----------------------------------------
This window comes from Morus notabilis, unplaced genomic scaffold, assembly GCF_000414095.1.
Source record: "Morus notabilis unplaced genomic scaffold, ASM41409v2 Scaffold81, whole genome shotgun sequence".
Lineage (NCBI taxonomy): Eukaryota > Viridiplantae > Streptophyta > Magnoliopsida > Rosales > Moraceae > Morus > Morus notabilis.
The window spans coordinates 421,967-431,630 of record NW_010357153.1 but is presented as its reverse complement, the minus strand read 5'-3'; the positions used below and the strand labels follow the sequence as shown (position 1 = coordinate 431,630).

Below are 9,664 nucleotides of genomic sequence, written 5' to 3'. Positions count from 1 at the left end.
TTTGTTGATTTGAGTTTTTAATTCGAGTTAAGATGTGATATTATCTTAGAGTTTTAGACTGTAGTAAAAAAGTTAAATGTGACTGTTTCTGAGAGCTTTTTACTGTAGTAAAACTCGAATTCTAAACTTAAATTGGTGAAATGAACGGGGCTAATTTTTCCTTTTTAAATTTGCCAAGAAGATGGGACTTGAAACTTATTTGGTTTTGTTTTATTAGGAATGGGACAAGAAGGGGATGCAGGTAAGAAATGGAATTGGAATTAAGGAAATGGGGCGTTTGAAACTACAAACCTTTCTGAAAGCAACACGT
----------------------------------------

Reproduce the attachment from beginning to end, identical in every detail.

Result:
This window comes from Morus notabilis, unplaced genomic scaffold, assembly GCF_000414095.1.
Source record: "Morus notabilis unplaced genomic scaffold, ASM41409v2 Scaffold81, whole genome shotgun sequence".
Lineage (NCBI taxonomy): Eukaryota > Viridiplantae > Streptophyta > Magnoliopsida > Rosales > Moraceae > Morus > Morus notabilis.
The window spans coordinates 421,967-431,630 of record NW_010357153.1 but is presented as its reverse complement, the minus strand read 5'-3'; the positions used below and the strand labels follow the sequence as shown (position 1 = coordinate 431,630).

Below are 9,664 nucleotides of genomic sequence, written 5' to 3'. Positions count from 1 at the left end.
TTTGTTGATTTGAGTTTTTAATTCGAGTTAAGATGTGATATTATCTTAGAGTTTTAGACTGTAGTAAAAAAGTTAAATGTGACTGTTTCTGAGAGCTTTTTACTGTAGTAAAACTCGAATTCTAAACTTAAATTGGTGAAATGAACGGGGCTAATTTTTCCTTTTTAAATTTGCCAAGAAGATGGGACTTGAAACTTATTTGGTTTTGTTTTATTAGGAATGGGACAAGAAGGGGATGCAGGTAAGAAATGGAATTGGAATTAAGGAAATGGGGCGTTTGAAACTACAAACCTTTCTGAAAGCAACACGT